The Court held that sections 26(1) and 27(1) provide that a franchisee "shall" give written guarantees as provided in the statutes, but that these laws do not imply any such guarantees into the franchise agreement. The Court was of the opinion that, if Parliament intended for the incorporation of the guarantees into the franchise agreements, then they would have expressly provided for that. Under the rules of statutory interpretation in Malaysia, the Court interpreted the effect of sections 26(3) and 27(3) strictly in favour of the party who might be liable to penal consequences for breach of the statute (that is, the sub-franchisee in this case). 

So reading sections 26(2) and 27(2) with penal consequences under sections 26(3) and 27(3) and section 39(1)(a) and (b), the Court held that no guarantees were incorporated into the RERA solely by reason of sections 26(1) and 27(1) of the FA. Thus, these provisions did not bind La Kaffa or Loob and so Loob was not considered to be in breach of the FA or to have provided any such guarantees to La Kaffa. The consequence was that there was no serious question to be tried in respect of whether Loob breached sections 26(1) or 27(1) of the FA and so the High Court dismissed the La Kaffa's interim injunction applications and Loob was not restrained from operating its competing Tealive business.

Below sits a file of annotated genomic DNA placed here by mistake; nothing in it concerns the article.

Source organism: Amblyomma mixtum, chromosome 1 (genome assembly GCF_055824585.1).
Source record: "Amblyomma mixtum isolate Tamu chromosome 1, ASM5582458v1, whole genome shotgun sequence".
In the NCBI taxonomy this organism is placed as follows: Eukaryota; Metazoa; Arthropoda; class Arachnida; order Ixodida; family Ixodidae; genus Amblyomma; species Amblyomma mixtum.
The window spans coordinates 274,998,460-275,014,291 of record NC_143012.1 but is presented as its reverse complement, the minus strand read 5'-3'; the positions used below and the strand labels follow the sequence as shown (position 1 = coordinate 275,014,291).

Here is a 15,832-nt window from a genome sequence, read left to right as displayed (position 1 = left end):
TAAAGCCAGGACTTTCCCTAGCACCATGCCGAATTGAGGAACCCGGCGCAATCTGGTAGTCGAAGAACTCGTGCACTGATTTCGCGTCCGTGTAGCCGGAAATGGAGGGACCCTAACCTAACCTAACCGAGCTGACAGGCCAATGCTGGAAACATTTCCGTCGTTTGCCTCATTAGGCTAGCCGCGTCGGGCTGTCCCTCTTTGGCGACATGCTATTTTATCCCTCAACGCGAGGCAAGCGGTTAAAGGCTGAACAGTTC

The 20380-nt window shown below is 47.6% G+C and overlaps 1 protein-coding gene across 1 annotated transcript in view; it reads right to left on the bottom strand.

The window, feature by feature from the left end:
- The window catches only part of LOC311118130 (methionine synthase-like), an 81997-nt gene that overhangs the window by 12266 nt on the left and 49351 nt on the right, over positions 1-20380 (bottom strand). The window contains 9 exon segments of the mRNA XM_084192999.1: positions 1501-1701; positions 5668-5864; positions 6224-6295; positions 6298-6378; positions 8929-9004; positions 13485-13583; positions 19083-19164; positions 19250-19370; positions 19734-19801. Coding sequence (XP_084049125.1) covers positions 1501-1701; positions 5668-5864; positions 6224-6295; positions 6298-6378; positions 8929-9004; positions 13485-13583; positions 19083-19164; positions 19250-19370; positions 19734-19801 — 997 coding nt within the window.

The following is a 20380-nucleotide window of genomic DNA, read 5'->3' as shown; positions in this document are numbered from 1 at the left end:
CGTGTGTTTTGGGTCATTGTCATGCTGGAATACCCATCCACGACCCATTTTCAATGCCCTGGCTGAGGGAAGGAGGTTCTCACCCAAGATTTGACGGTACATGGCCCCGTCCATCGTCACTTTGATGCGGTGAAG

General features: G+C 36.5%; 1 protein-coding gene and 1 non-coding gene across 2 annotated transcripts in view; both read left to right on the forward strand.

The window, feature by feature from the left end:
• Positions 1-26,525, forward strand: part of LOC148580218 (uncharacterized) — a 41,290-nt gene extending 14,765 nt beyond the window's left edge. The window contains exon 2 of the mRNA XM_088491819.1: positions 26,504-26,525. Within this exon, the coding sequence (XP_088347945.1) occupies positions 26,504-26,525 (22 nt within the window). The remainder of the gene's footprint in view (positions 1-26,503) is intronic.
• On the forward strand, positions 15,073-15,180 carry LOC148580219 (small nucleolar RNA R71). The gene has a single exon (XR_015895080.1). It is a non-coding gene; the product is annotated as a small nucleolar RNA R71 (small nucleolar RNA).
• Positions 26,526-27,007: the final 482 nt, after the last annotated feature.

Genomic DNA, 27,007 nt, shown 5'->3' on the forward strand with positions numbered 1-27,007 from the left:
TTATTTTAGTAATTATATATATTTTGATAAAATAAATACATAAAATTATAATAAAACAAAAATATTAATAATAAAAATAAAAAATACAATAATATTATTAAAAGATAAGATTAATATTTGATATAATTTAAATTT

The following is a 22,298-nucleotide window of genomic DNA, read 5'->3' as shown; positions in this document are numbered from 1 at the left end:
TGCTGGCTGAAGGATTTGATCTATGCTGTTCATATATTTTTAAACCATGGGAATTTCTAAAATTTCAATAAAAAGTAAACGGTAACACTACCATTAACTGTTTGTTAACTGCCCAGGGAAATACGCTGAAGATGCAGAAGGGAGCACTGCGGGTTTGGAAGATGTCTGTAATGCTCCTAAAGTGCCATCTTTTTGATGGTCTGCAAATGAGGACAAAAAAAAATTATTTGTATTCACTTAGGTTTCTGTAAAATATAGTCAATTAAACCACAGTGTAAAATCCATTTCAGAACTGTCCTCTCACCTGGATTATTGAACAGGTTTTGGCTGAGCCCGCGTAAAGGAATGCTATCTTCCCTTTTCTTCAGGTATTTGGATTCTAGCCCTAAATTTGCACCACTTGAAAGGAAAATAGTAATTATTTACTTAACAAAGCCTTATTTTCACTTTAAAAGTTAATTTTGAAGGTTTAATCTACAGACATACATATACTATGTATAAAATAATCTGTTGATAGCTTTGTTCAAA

In summary, the implications of this decision is that it will be necessary to incorporate expressly clauses into the franchise agreement providing for franchisee guarantees to not disclose franchisor confidential information and not compete both during and after the term. Relying on implying any such obligations as a result of the FA will not be effective.  

Interpretation of governing law clause in the franchise agreement

Another preliminary matter of interest dealt with by the case was which law would be applied to the sub-franchise agreement in Malaysia. The sub-franchise agreement (the RERA), provided that the law governing the agreement was Singapore. The parties did not give evidence regarding Singaporean law and so the Malaysian High Court, noting that the circumstances related to the application and interpretation of Malaysian statutes including the FA, applied a rule of Private International Law and past precedents to presume that Singaporean law was the same as Malaysian law. 

Implications of the La Kaffa decision for franchisors and franchisees

Many franchise agreements include an agreement by the franchisor and franchisee that they will resolve disputes by arbitration rather than litigation, as this method will help the parties to keep matters confidential. Some, but not all agreements, deal expressly with the rights of parties to seek interim interlocutory relief from a court in certain circumstances.